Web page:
For the observational data, the team used images of galaxies obtained through the CANDELS project (Cosmic Assembly Near-infrared Deep Extragalactic Legacy Survey), the largest project in the history of the Hubble Space Telescope. First author Marc Huertas-Company, an astronomer at the Paris Observatory and Paris Diderot University, had already done pioneering work applying deep learning methods to galaxy classifications using publicly available CANDELS data.

Koo, a CANDELS co-investigator, invited Huertas-Company to visit UC Santa Cruz to continue this work. Google has provided support for their work on deep learning in astronomy through gifts of research funds to Koo and Primack, allowing Huertas-Company to spend the past two summers in Santa Cruz, with plans for another visit in the summer of 2018.

"This project was just one of several ideas we had," Koo said. "We wanted to pick a process that theorists can define clearly based on the simulations, and that has something to do with how a galaxy looks, then have the deep learning algorithm look for it in the observations. We're just beginning to explore this new way of doing research. It's a new way of melding theory and observations."

For years, Primack has been working closely with Koo and other astronomers at UC Santa Cruz to compare his team's simulations of galaxy formation and evolution with the CANDELS observations. "The VELA simulations have had a lot of success in terms of helping us understand the CANDELS observations," Primack said. "Nobody has perfect simulations, though. As we continue this work, we will keep developing better simulations."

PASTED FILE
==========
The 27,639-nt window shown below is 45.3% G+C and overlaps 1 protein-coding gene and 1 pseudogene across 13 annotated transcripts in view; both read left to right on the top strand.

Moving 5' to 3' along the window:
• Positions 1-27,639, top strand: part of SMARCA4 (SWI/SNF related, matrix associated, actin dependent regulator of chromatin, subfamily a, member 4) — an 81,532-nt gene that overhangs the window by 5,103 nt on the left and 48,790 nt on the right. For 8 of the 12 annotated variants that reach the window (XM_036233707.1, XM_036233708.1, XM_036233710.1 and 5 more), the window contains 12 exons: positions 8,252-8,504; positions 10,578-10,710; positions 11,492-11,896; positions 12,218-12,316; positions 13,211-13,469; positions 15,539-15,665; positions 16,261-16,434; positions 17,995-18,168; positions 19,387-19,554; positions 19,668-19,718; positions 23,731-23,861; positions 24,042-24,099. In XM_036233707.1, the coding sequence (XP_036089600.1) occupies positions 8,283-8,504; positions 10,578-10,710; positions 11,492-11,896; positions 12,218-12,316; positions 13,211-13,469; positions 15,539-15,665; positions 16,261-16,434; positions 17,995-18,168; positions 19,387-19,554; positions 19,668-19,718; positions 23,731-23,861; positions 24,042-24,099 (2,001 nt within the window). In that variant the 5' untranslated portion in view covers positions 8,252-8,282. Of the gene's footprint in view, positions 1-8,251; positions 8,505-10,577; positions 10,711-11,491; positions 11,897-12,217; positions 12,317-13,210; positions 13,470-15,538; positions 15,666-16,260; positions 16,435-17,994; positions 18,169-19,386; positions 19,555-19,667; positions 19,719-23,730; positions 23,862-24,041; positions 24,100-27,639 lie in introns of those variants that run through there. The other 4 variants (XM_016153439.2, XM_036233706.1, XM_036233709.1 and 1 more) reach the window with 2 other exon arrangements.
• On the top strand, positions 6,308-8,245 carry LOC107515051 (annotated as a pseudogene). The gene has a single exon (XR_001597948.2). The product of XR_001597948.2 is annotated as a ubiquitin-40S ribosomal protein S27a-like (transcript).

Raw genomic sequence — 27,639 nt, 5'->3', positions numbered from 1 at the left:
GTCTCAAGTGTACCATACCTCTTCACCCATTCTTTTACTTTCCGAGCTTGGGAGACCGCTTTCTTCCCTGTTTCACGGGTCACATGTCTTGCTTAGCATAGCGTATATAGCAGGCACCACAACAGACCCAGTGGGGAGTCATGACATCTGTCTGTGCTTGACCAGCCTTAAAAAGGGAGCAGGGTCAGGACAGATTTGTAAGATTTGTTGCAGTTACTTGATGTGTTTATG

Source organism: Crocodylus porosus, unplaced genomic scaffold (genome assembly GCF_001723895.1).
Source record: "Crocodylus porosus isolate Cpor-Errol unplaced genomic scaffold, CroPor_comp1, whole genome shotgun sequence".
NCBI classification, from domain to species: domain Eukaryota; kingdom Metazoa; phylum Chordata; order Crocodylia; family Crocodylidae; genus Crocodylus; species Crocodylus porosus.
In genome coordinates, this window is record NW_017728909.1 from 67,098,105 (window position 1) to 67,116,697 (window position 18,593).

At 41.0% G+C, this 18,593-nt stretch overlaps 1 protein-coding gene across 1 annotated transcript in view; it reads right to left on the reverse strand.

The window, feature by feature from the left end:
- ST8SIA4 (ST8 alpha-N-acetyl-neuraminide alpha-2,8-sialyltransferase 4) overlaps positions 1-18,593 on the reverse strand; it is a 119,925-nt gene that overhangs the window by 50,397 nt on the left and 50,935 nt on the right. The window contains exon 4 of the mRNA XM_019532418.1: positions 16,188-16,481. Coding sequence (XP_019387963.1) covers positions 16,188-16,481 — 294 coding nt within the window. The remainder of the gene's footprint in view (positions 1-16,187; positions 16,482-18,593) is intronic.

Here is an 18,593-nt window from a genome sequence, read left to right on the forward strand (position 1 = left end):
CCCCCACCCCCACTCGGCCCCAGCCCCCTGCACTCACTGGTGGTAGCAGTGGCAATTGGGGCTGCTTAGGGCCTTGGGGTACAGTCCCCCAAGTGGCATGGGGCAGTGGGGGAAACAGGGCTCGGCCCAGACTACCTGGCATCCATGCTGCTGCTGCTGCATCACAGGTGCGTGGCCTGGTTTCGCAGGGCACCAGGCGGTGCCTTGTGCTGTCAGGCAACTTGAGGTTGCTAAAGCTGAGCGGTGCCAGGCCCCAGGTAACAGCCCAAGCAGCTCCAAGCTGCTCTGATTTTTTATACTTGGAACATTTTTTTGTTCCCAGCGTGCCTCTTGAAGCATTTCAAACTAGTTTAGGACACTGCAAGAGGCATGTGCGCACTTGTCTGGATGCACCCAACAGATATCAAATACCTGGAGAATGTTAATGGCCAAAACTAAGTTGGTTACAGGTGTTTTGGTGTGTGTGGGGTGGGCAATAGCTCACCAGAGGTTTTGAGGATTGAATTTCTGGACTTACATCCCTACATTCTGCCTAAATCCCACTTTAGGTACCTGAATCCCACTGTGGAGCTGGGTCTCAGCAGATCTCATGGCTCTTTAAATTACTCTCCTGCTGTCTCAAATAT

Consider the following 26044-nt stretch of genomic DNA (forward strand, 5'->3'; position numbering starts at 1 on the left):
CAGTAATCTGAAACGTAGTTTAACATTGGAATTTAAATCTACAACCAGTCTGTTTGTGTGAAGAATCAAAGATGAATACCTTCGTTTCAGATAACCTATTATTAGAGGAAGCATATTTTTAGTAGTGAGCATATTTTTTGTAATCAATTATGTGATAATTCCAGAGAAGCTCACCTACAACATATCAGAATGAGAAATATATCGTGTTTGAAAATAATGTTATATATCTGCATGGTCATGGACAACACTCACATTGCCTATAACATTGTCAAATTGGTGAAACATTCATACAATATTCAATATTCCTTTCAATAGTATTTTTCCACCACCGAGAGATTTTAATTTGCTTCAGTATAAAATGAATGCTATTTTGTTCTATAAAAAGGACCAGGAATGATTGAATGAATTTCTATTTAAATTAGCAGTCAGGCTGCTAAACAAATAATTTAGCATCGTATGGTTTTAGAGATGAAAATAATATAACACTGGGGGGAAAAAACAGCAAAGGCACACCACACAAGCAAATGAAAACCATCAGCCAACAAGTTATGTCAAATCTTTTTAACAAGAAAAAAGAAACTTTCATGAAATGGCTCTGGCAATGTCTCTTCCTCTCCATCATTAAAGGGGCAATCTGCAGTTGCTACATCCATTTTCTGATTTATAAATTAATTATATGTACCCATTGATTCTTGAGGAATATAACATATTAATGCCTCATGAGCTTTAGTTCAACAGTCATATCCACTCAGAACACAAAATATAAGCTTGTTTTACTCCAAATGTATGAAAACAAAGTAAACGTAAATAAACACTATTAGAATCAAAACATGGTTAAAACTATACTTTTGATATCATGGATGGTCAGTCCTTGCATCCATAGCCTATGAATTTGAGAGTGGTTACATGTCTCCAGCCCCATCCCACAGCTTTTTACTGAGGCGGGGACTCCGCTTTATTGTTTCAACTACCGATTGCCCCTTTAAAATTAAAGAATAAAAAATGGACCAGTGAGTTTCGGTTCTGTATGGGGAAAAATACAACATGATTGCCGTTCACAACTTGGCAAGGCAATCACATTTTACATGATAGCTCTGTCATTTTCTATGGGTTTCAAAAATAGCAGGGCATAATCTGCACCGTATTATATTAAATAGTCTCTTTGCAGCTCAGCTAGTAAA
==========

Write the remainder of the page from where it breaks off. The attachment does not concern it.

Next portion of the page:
According to Koo, deep learning has the potential to reveal aspects of the observational data that humans can't see. The downside is that the algorithm is like a "black box," so it is hard to know what features in the data the machine is using to make its classifications. Network interrogation techniques can identify which pixels in an image contributed most to the classification, however, and the researchers tested one such method on their network.

"Deep learning looks for patterns, and the machine can see patterns that are so complex that we humans don't see them," Koo said. "We want to do a lot more testing of this approach, but in this proof-of-concept study, the machine seemed to successfully find in the data the different stages of galaxy evolution identified in the simulations."

In the future, he said, astronomers will have much more observational data to analyze as a result of large survey projects and new telescopes such as the Large Synoptic Survey Telescope, the James Webb Space Telescope, and the Wide-Field Infrared Survey Telescope. Deep learning and other machine learning methods could be powerful tools for making sense of these massive datasets.

"This is the beginning of a very exciting time for using advanced artificial intelligence in astronomy," Koo said.

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In addition to Primack, Koo, and Huertas-Company, the coauthors of the paper include Avishai Dekel at Hebrew University in Jerusalem (and a visiting researcher at UC Santa Cruz); Sharon Lapiner at Hebrew University; Daniel Ceverino at University of Heidelberg; Raymond Simons at Johns Hopkins University; Gregory Snyder at Space Telescope Science Institute; Mariangela Bernardi and H. Dominquez Sanchez at University of Pennsylvania; Zhu Chen at Shanghai Normal University; Christoph Lee at UC Santa Cruz; and Berta Margalef-Bentabol and Diego Tuccillo at the Paris Observatory.

In addition to support from Google, this work was partly supported by grants from France-Israel PICS, US-Israel Binational Science Foundation, U.S. National Science Foundation, and Hubble Space Telescope. The VELA computer simulations were run on NASA's Pleiades supercomputer and at DOE's National Energy Research Scientific Computer Center (NERSC).

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Tim Stephens